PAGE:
Alex T had hit the ceiling with his current team, in terms of career advancement. He was ready to be promoted to a senior position, but there simply wasn’t room where he was- they were top-heavy as it was, and there were whispers among management of needing to make some cuts from that team. So Alex started looking for other openings.

There was another team at his company which had just lost all of its senior developers to other teams. Alex knew that was a bad sign, but in general, climbing the career ladder was a one-way street. Once he had a senior position, even if it was terrible, he could transfer to another team in a few months, keeping his senior title and salary.

Perry was the team’s technical director. “I’ve been laying out the TPM architecture for years,” Perry explained, “and you are going to be part of implementing my vision.” That vision was an Internal Framework called “Total Process Management”, which, as the name implied, was a flexible business rules engine that would manage all of their business processes, from HR, to supply chain, to marketing, it would do everything. “We’re bringing the latest technologies to bear, it’ll be based on RESTful microservices with a distributed backend. But we need to staff up to achieve this, so we’re going to be doing a lot of interviews over the next few months, you and me.”

Alex knew he could apply for another internal transfer after six months. He already saw this was a disaster, the only question was how disastrous would it be?

While the code Perry had him writing was an overcomplicated mess of trendy ideas badly implemented, the worst part was doing the interviews. Perry sat in on every phase of the interview, and had Opinions™ about everything the candidate had on their resume.

“You used Angular for that?” he demanded from one candidate, sneering, and drawing a bright red “X” on their resume. He criticized another for using a relational database when they could have used MongoDB. One interview ended early when the candidate admitted that they didn’t spend their nights and weekends hacking at personal projects.

The worst part, for Alex, was his role in the technical screens. He’d read about the failures of white-board programming, the uselessness of asking trivia questions: “How do you reverse a linked-list?” wasn’t exactly a great interview question. He’d planned out a set of questions he thought would be better, and even some hands-on coding, but Perry nixed that.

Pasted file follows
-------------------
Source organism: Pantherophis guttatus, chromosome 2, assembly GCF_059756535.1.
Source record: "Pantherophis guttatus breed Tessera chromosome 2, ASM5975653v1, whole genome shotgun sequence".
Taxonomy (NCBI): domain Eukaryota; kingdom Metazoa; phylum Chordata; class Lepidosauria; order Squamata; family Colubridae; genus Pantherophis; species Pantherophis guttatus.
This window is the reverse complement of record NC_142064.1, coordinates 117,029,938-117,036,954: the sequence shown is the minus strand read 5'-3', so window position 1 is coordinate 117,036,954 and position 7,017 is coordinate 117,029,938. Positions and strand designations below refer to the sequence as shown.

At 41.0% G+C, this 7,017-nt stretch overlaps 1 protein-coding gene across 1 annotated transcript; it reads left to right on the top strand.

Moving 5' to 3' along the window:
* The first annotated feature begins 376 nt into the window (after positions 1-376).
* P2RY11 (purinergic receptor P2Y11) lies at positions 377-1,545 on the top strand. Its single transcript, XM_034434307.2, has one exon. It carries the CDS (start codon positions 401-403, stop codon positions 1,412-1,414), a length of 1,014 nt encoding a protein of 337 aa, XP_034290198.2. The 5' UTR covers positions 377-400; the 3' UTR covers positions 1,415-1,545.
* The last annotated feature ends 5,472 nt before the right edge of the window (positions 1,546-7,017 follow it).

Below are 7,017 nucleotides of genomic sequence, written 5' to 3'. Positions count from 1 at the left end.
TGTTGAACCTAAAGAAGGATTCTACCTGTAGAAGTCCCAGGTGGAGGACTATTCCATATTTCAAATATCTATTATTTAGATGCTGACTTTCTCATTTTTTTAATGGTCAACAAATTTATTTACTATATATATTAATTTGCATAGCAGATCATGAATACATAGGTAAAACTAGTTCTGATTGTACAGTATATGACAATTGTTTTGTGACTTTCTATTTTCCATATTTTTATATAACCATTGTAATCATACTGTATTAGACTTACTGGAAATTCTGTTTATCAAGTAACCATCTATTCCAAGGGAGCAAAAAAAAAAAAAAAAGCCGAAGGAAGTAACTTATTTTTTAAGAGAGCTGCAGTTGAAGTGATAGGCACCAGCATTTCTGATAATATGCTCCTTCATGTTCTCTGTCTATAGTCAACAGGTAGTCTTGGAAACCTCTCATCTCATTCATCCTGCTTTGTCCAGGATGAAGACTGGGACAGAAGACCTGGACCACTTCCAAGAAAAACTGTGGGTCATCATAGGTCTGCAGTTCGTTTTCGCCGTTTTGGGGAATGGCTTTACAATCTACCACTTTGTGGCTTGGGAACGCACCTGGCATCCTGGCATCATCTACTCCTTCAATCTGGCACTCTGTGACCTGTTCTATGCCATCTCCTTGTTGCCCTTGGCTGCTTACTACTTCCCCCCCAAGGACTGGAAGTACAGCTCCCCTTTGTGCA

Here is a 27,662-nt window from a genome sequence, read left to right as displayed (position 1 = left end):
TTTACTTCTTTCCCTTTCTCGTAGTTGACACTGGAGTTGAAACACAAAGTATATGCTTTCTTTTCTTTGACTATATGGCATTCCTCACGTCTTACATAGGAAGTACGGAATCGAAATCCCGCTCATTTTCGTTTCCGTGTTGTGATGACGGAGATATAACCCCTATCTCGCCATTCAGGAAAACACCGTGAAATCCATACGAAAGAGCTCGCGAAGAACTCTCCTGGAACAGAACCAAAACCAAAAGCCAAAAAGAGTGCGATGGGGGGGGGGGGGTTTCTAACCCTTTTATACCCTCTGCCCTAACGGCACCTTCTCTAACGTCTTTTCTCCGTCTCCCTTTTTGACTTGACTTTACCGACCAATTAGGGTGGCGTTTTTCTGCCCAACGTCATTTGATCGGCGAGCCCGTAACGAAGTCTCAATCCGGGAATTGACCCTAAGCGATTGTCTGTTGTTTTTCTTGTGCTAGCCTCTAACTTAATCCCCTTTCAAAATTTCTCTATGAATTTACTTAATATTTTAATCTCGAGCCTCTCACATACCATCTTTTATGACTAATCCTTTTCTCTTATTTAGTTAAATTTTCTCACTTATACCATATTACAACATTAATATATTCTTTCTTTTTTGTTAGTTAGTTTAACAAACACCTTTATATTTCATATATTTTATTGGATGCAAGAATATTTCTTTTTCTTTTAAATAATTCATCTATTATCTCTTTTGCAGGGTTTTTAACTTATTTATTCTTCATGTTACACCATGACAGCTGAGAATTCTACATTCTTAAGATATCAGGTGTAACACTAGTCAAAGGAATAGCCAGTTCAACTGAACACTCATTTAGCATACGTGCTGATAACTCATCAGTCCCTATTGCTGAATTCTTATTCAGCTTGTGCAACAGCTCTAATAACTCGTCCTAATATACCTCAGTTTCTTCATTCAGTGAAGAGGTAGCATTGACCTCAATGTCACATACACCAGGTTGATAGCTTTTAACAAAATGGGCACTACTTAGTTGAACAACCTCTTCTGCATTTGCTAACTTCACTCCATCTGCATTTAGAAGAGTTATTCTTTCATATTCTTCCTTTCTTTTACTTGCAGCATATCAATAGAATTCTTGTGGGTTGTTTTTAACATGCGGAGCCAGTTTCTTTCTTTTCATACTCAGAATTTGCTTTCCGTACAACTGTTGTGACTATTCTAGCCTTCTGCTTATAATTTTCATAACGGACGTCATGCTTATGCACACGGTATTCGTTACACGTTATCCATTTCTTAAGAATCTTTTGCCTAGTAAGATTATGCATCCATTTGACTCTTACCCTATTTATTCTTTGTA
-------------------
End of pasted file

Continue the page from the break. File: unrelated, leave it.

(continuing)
“I want you to build a test with an answer key,” Perry said. “Because at some point, we may want to have non-technical people doing a first-pass screening as our team grows and more people want to join it. Use that in the technical portion of the interview.”

Interviews turned into days, days turned into weeks, weeks into months, and eventually Perry brought in Jack. Jack had worked at Google (as an intern), and Perry loved that. In fact, through the whole interview, Perry and Jack got on like a house on fire, smiling, laughing, happily bashing the same technologies and waxing rhapsodic over the joys of using Riak (Mongo was so last year, they were junking all of their database access to use Riak now).

Eventually, Perry left and it was Alex’s turn to recite his test, and compare the results against his answer key. “What’s a linked-list?” he asked, dying on the inside.


“It’s a navigation widget on websites.”

Alex blinked, but continued. “How does a linked-list differ from a doubly-linked-list?”

“A doubly-linked list has a pop-up menu so you can have more links in the list,” Jack said.

For the first time since he’d written his test, Alex was actually excited to see the results. Jack wasn’t just wrong, he was finding incredibly new ways to be wrong. He claimed a binary-tree was a kind of legacy hard-drive. Or RAM, perhaps, it wasn’t really clear from his answer. Design Patterns were templates you could use… in Photoshop.

Alex thanked Jack for his time, sent him on his way, and then went to compare notes with Perry.

Perry was positively beaming. “I think we found a really great candidate,” he said. “Jack’s sharp as a tack, and is definitely a culture fit. What did you think?”

“Well,” Alex started, and then stopped. Perry was difficult to handle, so Alex decided that he should be as diplomatic as possible. “It started pretty well, but when we started talking about data-structures- he was really weak. It’s a bad sign. We should pass.”

“That’s probably not a big deal,” Perry said, “I don’t care if he knows Oracle or not. We use unstructured data.”

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